I AM CHRISTOPHER LEACH THE ARTIST. I started this blog so that I can share with everyone my vast collection of transport photographs showing a personal and nostalgic view of the industry with images that span some 45 years taking in the U.K and some of Europe. I have no darkroom and so rather than being the perfectionist after tidying them up I upload the images warts and all, and even those that won't scan squarely or are scratched. In a way it adds age and character. You are all free to download these for your personal use but please remember I still own them and you are not just free to use them without prior permission for any knd of publishing. Click on images to enlarge them and if you want to see more leave your comments or visit my website for the mother-site with galleries including those Buses & Girls: PICTUREWORLD
Monday, 26 November 2007
Leicester:The best of times, the worst of times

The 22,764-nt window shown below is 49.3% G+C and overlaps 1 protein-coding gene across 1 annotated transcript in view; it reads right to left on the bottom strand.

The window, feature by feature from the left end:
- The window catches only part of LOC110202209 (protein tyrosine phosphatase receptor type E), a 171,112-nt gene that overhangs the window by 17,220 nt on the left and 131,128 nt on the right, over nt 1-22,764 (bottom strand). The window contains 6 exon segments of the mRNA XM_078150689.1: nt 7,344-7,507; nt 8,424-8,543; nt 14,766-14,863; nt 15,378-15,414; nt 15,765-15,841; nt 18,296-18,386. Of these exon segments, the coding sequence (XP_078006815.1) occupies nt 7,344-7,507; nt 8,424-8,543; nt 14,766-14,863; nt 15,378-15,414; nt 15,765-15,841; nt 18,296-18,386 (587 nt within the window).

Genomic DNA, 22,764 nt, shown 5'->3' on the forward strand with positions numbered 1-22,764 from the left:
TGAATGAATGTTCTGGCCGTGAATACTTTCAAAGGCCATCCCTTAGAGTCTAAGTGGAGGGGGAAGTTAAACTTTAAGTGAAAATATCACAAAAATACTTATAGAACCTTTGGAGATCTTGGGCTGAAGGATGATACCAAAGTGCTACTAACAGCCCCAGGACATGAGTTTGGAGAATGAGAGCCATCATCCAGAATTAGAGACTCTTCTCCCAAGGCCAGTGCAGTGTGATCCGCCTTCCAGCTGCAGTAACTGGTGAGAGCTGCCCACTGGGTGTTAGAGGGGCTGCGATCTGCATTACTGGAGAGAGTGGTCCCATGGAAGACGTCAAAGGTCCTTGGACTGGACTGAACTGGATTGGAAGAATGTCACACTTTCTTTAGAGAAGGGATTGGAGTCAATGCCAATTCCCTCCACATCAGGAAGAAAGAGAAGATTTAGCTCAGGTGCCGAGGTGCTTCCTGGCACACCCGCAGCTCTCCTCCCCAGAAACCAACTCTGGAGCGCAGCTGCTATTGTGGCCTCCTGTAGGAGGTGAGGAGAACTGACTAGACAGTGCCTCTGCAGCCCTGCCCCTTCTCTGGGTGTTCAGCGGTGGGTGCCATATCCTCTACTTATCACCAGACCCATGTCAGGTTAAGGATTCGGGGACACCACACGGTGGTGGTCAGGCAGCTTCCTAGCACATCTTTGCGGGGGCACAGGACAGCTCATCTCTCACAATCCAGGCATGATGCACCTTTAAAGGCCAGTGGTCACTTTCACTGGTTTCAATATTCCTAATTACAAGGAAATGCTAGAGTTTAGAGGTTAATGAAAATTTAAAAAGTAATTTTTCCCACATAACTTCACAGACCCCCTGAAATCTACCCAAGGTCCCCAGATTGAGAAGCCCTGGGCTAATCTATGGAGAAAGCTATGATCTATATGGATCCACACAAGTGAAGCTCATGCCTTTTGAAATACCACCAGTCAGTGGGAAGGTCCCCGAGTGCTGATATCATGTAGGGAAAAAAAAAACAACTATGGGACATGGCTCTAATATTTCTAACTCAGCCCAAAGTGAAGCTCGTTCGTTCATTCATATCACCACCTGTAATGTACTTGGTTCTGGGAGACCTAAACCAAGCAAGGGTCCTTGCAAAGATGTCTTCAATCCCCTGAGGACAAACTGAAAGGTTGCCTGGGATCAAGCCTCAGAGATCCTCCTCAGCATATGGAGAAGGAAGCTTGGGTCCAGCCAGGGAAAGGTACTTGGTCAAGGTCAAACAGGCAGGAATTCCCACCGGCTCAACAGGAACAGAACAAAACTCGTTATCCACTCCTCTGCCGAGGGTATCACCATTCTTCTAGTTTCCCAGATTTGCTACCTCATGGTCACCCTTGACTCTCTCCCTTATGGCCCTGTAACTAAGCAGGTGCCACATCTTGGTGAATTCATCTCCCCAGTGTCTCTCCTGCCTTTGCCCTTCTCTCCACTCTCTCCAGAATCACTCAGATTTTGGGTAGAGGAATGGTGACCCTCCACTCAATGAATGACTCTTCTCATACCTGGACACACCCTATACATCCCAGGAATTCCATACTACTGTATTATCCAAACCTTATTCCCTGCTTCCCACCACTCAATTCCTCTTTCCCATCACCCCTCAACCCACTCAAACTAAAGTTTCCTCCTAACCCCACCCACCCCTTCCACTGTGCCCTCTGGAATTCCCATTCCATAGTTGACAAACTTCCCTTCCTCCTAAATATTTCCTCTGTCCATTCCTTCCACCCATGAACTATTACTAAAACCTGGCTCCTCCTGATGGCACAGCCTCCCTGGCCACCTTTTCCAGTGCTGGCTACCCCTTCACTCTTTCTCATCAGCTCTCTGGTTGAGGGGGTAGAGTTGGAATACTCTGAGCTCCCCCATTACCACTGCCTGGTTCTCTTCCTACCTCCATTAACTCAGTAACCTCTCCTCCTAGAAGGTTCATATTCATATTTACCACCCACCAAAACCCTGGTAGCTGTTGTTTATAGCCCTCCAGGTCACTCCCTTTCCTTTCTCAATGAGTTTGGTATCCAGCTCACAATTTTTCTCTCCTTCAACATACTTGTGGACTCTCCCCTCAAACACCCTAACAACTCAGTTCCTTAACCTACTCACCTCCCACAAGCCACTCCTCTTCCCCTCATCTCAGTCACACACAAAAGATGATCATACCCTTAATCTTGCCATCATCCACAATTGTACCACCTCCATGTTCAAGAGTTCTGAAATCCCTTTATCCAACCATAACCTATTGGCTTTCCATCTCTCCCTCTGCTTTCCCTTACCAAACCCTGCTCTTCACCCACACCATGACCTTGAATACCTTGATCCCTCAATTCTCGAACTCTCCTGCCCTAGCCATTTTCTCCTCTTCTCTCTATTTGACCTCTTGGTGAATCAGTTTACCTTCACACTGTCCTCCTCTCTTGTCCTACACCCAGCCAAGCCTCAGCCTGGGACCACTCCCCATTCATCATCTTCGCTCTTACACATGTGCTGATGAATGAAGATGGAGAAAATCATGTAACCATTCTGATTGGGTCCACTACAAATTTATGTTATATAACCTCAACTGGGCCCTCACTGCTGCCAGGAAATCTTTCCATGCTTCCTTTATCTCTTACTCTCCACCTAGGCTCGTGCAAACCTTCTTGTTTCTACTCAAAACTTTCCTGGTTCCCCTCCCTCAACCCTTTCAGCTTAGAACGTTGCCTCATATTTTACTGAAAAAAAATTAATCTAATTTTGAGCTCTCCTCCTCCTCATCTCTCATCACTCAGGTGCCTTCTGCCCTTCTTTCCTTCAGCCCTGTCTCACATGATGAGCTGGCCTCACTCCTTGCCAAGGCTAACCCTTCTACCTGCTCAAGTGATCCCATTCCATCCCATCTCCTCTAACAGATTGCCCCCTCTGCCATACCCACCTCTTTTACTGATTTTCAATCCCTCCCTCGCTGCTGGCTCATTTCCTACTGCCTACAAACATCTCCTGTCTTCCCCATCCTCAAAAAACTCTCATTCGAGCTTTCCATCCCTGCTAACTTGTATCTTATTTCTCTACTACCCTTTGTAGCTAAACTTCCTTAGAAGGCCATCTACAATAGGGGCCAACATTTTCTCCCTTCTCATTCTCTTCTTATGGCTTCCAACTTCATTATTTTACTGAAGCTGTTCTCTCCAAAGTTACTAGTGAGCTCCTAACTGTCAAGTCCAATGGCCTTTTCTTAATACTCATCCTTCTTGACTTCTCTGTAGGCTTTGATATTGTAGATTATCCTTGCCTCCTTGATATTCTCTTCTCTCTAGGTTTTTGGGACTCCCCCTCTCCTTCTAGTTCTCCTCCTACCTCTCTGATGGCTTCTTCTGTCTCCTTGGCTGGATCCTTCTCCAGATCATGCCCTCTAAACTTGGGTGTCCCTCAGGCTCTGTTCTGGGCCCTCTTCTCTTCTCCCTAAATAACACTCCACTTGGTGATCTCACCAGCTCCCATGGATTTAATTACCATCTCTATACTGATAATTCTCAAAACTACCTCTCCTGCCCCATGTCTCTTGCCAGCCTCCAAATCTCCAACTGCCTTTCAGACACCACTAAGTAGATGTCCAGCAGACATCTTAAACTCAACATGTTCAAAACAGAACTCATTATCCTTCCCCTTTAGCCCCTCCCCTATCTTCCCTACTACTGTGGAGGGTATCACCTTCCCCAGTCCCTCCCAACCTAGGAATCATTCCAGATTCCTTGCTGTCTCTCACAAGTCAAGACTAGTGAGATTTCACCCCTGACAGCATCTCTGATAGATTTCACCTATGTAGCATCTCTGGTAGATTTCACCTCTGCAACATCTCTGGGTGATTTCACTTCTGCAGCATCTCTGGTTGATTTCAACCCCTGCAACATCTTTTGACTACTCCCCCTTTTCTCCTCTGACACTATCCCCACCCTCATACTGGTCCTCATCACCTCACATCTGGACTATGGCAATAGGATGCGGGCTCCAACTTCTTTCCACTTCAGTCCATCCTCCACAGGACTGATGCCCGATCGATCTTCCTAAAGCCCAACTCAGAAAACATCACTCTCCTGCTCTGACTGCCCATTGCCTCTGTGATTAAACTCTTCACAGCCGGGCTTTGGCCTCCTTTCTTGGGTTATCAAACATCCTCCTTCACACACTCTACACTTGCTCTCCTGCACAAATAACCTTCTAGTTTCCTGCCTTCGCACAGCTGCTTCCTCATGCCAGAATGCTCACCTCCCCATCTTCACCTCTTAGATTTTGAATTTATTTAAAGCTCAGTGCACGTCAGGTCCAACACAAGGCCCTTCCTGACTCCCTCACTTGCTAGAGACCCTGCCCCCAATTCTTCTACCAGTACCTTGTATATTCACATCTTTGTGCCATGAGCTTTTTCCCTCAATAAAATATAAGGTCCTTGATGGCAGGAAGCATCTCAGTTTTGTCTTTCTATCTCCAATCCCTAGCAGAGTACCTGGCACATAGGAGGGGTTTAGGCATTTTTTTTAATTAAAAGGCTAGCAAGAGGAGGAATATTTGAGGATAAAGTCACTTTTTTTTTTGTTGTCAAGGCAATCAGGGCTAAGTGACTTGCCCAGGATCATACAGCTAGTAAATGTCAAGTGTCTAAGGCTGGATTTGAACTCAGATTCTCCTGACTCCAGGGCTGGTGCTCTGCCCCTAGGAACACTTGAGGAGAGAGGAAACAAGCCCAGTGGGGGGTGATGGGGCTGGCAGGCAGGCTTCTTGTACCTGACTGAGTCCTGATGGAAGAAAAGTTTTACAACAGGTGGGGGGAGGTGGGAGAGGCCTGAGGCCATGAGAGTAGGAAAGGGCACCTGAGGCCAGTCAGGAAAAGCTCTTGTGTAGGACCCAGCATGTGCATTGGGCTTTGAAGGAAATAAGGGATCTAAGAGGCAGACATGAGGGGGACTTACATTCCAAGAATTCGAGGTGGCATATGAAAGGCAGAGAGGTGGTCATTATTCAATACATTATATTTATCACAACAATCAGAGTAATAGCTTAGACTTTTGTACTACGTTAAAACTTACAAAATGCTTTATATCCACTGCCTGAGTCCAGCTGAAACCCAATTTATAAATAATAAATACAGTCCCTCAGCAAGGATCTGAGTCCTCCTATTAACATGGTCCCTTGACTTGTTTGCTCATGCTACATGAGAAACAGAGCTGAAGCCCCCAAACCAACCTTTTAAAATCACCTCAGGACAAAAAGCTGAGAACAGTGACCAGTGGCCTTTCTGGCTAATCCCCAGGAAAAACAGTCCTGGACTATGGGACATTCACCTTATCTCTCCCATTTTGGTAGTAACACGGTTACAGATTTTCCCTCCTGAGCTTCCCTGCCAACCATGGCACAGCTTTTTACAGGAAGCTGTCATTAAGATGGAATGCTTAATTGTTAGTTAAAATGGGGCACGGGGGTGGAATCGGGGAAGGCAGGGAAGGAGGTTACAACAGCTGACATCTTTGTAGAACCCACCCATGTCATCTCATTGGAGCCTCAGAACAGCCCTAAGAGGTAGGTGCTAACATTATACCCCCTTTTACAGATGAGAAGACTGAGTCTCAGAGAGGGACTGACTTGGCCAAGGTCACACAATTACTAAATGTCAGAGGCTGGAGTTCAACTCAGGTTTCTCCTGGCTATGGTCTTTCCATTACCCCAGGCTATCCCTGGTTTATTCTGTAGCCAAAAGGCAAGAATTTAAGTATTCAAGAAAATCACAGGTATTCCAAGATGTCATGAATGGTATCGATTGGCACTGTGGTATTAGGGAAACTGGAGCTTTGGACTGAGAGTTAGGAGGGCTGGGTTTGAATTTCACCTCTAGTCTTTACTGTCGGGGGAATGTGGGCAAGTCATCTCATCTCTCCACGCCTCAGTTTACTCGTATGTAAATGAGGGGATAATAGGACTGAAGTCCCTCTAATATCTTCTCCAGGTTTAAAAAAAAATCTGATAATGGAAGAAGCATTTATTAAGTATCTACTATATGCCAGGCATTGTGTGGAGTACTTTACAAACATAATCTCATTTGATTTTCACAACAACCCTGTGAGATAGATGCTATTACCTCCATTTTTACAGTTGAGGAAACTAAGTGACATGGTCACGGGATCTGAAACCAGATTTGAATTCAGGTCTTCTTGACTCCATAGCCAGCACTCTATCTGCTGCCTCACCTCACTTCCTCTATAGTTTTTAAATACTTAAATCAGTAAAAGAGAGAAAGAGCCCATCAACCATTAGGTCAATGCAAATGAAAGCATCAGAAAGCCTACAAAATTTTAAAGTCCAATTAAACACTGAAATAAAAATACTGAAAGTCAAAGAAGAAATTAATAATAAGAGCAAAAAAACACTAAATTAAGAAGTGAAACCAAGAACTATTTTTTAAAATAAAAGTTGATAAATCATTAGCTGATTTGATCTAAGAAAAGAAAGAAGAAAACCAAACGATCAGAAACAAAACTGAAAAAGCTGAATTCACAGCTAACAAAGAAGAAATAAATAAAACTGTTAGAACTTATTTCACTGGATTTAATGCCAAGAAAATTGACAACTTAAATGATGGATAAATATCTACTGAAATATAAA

The Seventies in theory was a great time for those bus operators who were not swallowed up by the National Bus Company or the PTE's surrounding our large cities for not only was there a British Government that wanted to modernise public transport they were willing to throw money at it via the bus grant system. The trouble was a highly individualistic and confident industry became little more than a branch of some indifferent Whitehall Department and even though there was money to buy buses they were not always the one's the operators wanted. Leicester having operated a small fleet of dual-entrance Leyland Tiger Cub and longer AEC Reliance single-deckers began to extend it's fleet with a decent number of new flat-front ECW bodied Bristol RELL's. But once British Leyland had launched it's new bus the Leyland National even operators beyond the control of the NBC were through lack of choice forced to buy it. Of course there were rebels like Geoffrey Hilditch the General Manager of Leicester who famously told Dennis to go away and built him a Daimler Fleetline with no Leyland parts. In the meantime Leicester City Council was not going to buy those horrible smokey Nationals and turned to the bodybuilder MCW who had teamed up with Scania from Sweden to build both new double and single-deck buses for the British market. Newport like Leicester took to them and for a period as these sophisticated buses were both popular with staff and the public but as time progressed it became obvious that they were expensive to run and not totally reliable.